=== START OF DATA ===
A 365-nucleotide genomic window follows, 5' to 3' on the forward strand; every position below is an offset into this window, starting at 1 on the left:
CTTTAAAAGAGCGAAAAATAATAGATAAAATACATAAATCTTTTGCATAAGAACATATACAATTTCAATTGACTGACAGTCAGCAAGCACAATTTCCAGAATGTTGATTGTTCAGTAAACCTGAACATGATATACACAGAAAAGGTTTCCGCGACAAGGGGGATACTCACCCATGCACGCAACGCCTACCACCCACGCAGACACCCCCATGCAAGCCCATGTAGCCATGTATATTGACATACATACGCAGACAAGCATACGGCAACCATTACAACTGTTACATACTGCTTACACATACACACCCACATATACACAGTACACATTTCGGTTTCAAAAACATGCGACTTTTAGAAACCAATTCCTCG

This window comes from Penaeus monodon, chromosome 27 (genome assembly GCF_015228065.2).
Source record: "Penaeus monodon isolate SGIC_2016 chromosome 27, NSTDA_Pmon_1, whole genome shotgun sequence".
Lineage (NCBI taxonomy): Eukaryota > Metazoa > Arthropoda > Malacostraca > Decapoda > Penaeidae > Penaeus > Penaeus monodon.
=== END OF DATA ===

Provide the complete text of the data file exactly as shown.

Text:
A 365-nucleotide genomic window follows, 5' to 3' on the forward strand; every position below is an offset into this window, starting at 1 on the left:
CTTTAAAAGAGCGAAAAATAATAGATAAAATACATAAATCTTTTGCATAAGAACATATACAATTTCAATTGACTGACAGTCAGCAAGCACAATTTCCAGAATGTTGATTGTTCAGTAAACCTGAACATGATATACACAGAAAAGGTTTCCGCGACAAGGGGGATACTCACCCATGCACGCAACGCCTACCACCCACGCAGACACCCCCATGCAAGCCCATGTAGCCATGTATATTGACATACATACGCAGACAAGCATACGGCAACCATTACAACTGTTACATACTGCTTACACATACACACCCACATATACACAGTACACATTTCGGTTTCAAAAACATGCGACTTTTAGAAACCAATTCCTCG

This window comes from Penaeus monodon, chromosome 27 (genome assembly GCF_015228065.2).
Source record: "Penaeus monodon isolate SGIC_2016 chromosome 27, NSTDA_Pmon_1, whole genome shotgun sequence".
Lineage (NCBI taxonomy): Eukaryota > Metazoa > Arthropoda > Malacostraca > Decapoda > Penaeidae > Penaeus > Penaeus monodon.